The dogma (core faith) of Virshaivism; Shiva is the Supreme and He is the One, to be worshipped as the Linga, worn on the body. The aim of man’s spiritual endeavour is to realize Shiva in himself. Its Rituals are the Ashtavaranas, and Panchachara whereas its Philosophy is Gradualism of journey through Sadsthalas. The destination of Aikya with Shiva, is also conceived as becoming one with the Bayalu or Nirbayalu, the final ineffable void (Shunya).

Democratic spirit of Virshaivism empowers everyone to pursue the Path to Shiva irrespective of caste and gender. Mysticism is weaved into everyday life, and Path to God is interpreted as a process of becoming; to be achieved in this very life. Spiritual endeavour and the business of life is harmonized by blending man’s spiritual and social lives together.

The Ultimate belief of Virshaiva is “merging of Soul (Jiva) in the Supreme( Shiva), it begins with the belief in the distinctness between the two; to efface this distinctness, the soul (Jiva) has to climb six steps- Sadsthalas.” As a Sharana says “The soul is of the nature of light. . . There is no distinction between the soul and the Paratpara-Brahman. [Vacana Sastra Sara, pp. 476-477; 485]. This may have influenced Sripati Pandita, in his Srikara Bhashya to call Virshaivism as Vishesadwaita- ‘Monism with its own special belief’. According to Virasaiva philosophy, the world is neither ultimately real nor ultimately unreal. It looks real at the start but becomes unreal at the end. The Linga, is nothing but the unity of flaming light which underlies all states and existences. As Mahadevi Akka says, “not merely the wood or the trees are God but also the beasts of prey and the fowl of the air which inhabit them”

Commenting on the most famous vachana of Sri Basavanna, AK Ramanujam [Speaking of Siva p.20] says, “The poem draws a distinction between making and being. The rich can only make temples. They may not be or become temples by what they do!” This exactly is the essence of Virashaivism- start the seeking by being a temple to Shiva and then proceed to be one with Shiva (Aikyasthala) – is succinctly conveyed in the book.

Dr. S.C Nandimath’s book is a brilliant conspectus, interesting and helpful for anybody who wants to know about Virshaivism and also for those who have already travelled some distance on this path. It serves as an excellent guide for any keen researcher or for a serious academic pursuit. The philosophical tenets, the metaphysics and mysticism in Virshaivism are explained in easy comprehensible words and critical comparisons made with other schools of thought such as Shaiva Siddhant, Trika, Panchratraand Advaita Vedanta. The book is a must-have in every Virashiava home, a must-read for the young and old to have a right understanding of their faith.

Study of the book divests the reader of the popular misconception that Virshaivism is a reactionary response to prevailing social evils or corruption in religious life, and invests the reader with an understanding that Virshaivism is revolutionary and transformative.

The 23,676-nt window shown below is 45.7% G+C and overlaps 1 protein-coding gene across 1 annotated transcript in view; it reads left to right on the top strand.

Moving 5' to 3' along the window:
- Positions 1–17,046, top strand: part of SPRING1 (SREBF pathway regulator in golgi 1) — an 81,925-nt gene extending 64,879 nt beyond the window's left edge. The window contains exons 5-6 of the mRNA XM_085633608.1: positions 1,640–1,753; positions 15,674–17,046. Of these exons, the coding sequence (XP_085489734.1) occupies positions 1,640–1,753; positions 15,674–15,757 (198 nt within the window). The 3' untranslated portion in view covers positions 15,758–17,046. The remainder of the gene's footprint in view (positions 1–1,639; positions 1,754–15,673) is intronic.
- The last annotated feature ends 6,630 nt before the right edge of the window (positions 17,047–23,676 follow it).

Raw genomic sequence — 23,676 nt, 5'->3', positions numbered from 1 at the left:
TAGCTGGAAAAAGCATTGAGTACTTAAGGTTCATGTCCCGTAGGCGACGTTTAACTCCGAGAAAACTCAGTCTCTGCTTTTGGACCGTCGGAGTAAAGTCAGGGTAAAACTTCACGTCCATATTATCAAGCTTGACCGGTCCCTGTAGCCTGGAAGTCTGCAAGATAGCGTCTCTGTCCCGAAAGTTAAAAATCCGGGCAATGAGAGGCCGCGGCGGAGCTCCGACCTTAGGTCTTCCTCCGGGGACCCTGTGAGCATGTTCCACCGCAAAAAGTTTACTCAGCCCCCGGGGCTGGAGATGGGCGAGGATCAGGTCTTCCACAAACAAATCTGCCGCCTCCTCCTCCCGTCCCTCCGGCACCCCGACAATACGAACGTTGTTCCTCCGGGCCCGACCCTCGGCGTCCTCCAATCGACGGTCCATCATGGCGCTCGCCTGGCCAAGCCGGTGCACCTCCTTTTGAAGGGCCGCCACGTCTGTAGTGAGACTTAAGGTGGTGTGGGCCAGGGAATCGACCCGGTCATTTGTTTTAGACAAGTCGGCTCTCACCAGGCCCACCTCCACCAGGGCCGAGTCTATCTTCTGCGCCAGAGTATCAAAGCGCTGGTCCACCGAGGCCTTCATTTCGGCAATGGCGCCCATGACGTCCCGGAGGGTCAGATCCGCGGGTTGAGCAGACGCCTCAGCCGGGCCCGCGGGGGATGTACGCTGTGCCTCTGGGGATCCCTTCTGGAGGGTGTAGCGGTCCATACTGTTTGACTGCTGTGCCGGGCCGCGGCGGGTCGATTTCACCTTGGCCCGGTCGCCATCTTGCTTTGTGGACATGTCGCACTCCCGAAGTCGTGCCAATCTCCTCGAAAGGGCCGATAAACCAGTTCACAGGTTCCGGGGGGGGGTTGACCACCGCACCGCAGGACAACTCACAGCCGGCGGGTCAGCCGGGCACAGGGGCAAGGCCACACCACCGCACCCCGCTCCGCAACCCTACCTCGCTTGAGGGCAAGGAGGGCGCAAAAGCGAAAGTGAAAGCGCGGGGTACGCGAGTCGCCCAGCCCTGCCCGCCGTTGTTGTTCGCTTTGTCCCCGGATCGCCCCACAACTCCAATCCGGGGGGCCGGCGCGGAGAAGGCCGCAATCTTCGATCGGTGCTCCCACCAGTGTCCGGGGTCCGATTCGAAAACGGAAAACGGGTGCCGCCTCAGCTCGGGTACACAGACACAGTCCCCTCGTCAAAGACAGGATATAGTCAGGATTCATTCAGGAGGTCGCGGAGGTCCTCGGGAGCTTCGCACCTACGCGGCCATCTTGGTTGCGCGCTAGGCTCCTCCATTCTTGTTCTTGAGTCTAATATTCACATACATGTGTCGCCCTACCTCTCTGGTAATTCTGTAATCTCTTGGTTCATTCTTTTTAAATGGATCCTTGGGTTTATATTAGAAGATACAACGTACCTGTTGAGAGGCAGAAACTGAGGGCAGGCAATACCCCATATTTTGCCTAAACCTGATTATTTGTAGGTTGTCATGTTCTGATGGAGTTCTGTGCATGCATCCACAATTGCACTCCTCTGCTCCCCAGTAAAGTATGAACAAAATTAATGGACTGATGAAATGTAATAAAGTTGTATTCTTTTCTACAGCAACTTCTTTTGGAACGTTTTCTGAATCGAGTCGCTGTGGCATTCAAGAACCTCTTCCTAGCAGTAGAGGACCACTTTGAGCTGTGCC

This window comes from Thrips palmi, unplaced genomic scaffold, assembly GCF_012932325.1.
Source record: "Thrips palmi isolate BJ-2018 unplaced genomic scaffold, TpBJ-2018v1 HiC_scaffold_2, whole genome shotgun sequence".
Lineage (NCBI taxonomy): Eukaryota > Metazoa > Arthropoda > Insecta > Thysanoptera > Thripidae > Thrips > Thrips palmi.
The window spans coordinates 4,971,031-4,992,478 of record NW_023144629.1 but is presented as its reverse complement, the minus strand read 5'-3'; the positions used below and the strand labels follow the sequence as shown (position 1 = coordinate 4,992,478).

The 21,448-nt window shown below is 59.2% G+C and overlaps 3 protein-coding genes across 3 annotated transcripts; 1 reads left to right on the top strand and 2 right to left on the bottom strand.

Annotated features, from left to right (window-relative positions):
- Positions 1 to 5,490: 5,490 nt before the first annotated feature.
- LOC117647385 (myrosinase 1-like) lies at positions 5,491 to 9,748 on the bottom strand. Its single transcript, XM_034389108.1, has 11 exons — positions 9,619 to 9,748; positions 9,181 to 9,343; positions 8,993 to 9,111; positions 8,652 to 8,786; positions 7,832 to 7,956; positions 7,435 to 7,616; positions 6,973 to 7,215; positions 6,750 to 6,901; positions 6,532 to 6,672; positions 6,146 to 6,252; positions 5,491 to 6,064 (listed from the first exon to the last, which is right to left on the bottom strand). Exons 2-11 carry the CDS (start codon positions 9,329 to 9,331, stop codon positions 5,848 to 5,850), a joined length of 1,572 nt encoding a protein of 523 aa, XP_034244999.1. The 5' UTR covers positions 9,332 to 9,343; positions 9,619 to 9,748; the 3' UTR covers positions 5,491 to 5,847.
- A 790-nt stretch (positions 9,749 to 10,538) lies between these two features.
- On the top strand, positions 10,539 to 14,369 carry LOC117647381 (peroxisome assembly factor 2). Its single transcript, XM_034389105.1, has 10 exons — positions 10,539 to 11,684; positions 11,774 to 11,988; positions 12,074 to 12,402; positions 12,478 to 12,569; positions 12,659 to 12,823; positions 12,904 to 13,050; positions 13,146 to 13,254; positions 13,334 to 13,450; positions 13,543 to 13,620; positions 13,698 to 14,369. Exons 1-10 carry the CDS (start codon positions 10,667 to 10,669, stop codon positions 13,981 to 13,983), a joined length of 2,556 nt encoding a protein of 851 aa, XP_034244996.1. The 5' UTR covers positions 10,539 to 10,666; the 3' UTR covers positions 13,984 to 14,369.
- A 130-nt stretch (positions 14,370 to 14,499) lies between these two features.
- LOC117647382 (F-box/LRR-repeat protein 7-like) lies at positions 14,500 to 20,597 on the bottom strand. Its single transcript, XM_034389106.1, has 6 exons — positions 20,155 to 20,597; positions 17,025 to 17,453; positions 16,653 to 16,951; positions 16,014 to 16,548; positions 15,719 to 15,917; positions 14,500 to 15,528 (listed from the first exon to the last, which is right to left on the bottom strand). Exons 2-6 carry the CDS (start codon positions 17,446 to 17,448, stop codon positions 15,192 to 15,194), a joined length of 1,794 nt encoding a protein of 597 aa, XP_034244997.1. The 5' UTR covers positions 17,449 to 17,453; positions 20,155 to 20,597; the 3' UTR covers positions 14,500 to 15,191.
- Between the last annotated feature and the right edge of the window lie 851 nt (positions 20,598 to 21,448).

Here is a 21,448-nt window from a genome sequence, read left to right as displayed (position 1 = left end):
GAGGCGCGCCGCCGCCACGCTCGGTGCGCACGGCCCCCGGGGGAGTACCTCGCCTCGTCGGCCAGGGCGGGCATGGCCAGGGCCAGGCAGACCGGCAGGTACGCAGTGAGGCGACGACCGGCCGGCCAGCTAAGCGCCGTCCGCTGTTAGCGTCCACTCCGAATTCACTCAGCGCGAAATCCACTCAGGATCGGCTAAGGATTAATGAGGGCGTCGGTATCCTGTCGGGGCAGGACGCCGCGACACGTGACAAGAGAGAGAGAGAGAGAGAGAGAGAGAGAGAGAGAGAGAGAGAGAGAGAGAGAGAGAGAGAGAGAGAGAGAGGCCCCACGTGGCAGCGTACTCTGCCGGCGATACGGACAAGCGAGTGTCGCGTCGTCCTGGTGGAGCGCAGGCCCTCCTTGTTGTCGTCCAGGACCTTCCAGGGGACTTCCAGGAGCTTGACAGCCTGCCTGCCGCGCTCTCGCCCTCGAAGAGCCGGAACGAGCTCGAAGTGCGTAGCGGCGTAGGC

The author’s ability to go beyond academic interpretation of texts and to construct thoughts into a synoptic whole is evident throughout. Presumably, this comes out of his living the life of a Virshaiva rather than it being just an academic pursuit. To borrow words of Dr. R.D. Ranade, “His chapter on the “Pilgrim’s Progress” is an interesting monument of the aspirations which a true Virasaiva must cherish in his heart.”

The book limits itself to literature, philosophy, rites and metaphysics of Virshaivism and omits the socio-political and economic aspects. The outstanding feature of  Virashaivism has been its zeal for social reform. What the Sharanas, led by Sri Basavanna, preached and practiced was no less than a social revolution. This in course of time grew into a movement for an egalitarian society. The book doesn’t cover the wider impact of Virshaivism on contemporary society as well as its effect on the present society in SouthIndia. This book provides a foundation or primer on Virshaivism, on which scholars can study and write on these aspects, as evident in, ‘Revolutions of the Mystics’ On the social aspects of Virshaivism’ by J P Schouten or in ‘Shunyasampadane’(5 Vols) by Dr. S.S. Bhoosnurmath.

The book manages to be reader-friendly and handy, it may not be lyrical like AK Ramanujam’s, ‘Speaking of Śiva’, but it is a pleasant read that achieves its purpose; of being a Handbook for gnosis as well as practice of Virshaivism. The chapters are succinct and precise like a physics text, they give just the essential knowledge and direct the reader to annexures for further study. This format is convenient to common reader interested in having just a basic idea of Virshaivism as against a deeper expertise of a scholar.

During the 1940’s (or prior), rest of India and Western world had nil or meagre awareness and understanding as to what is Virshaivism and its place in the socio-religio-cultural journey of Bhartiya civilizataion. This is the first book to introduce Virshiavism, to the English-speaking World. Importance of this book in its time, cannot be better expressed than Dr. R.D. Ranade, “Work on the subject of Virasaivism so as to give to that system of thought a dignity and a place which it deserves in the entire scheme of Indian thought.” Its importance is no less in current times to dispel the popular superficial understanding of Virshaivism.

The book is out of print, but available on